We have many finished mantels that ready-to-buy, but they do tend to sell fast. We organize our mantels into two different categories — Mantel Beams
and Mantel Shelves
. Most beams in a barn are more square-like — 6×6, 8×8, 10×10 kind of things. But we also make more shelf-like mantels as well. They tend to run about 3 to 5 inches thick (or high).
We also do a lot of custom Ironwork on Mantels
. We collaborate with some very talented blacksmiths that do the real, authentic, old-style hand hammered work. They can build metal straps, Christmas stocking rods, iron rings, rivets, and other nice adornments. There are some pretty wonderful, unique pieces in there. This is the real deal – fire, iron, coals, hammers, and sweat.
What you see is not all that we have! More often than not, we finish up custom beams for our customers. We’ll take pictures of the exact beams in stock and then finish them up for your consideration. Send email to email@example.com or call us at 888-350-4790
with some general dimensions and some thoughts of your taste. We’ll wander the yard and find a few good options. While we wish you were here to pick one out yourself, this is the next best thing.
It’s kind of fun to see what other people have done in the past. There’s a nice collection of images in the Customer Photos
section. That may give you some inspiration. There’s some pretty stunning fireplaces in there – all the way from classic stone fireplaces to modern tile ones. See if you can spy something that is close to what strikes a chord.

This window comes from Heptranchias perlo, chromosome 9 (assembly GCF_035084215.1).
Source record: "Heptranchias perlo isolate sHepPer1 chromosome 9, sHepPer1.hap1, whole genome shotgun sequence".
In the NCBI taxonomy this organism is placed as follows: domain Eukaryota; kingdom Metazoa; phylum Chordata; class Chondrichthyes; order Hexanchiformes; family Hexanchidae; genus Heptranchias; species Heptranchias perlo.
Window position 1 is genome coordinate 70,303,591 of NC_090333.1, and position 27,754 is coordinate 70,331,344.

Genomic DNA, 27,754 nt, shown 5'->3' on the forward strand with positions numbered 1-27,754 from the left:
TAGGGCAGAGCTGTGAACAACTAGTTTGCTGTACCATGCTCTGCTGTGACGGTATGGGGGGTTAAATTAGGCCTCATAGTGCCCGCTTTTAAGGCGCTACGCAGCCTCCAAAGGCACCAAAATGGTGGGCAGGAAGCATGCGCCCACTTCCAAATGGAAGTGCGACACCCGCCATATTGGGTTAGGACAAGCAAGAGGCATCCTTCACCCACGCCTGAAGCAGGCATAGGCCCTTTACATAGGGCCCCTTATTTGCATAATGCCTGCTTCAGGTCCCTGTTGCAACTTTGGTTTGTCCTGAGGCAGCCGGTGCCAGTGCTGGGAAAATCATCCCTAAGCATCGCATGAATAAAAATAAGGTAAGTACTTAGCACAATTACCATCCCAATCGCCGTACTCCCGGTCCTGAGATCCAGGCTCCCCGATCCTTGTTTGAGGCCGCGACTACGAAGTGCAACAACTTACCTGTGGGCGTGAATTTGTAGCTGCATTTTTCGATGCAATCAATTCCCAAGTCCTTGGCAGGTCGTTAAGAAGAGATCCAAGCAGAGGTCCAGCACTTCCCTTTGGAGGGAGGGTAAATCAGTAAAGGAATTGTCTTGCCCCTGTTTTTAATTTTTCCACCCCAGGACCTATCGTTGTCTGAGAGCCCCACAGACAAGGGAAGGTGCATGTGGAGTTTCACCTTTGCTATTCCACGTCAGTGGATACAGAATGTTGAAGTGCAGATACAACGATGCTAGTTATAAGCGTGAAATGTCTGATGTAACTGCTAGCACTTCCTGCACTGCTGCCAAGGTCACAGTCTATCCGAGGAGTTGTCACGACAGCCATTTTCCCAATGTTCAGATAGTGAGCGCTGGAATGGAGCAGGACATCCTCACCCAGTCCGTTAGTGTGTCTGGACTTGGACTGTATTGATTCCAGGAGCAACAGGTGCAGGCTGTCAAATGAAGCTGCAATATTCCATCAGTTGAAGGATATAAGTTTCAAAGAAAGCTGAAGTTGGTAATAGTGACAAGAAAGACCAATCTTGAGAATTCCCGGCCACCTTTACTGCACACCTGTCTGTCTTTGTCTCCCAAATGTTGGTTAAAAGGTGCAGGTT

A little history…
Let’s step back for a moment. There’s lots of nice fireplace mantels out there, but our fireplace mantels are kind of incredible. These are a real piece of history. Some of our most popular fireplace mantels are authentic logs and timbers from original pioneer log cabins. In May of 1862, President Abraham Lincoln signed the Homestead Act. The act provided settlers with 160 acres of surveyed public land after payment of a filing fee and five years of continuous residence.
When settler’s first arrived in the area, the quickest, easiest, cheapest structure to build was a small log cabin (or barn). Once the farmer was established, log buildings were often updated or removed. In several cases, we have seen old logs that were from the original 1800s log cabin being re-used for big floor joists, also known as sleeper beams, in a 1900s barn. So even before we reclaim and reuse the old wood, it may already be on it’s second or third use.
This is the real thing. When these log cabins were being used, German was the primary language of the area, some bison were still roaming the prairie, the 1862 Dakota Indian Conflict was still in memory, horses pulled the farm equipment, and newspapers still reported when any of the townspeople began the 50 mile wagon ride into Minneapolis.
From history to a mantel in your home. 100+ year old ax marks. This is pretty cool.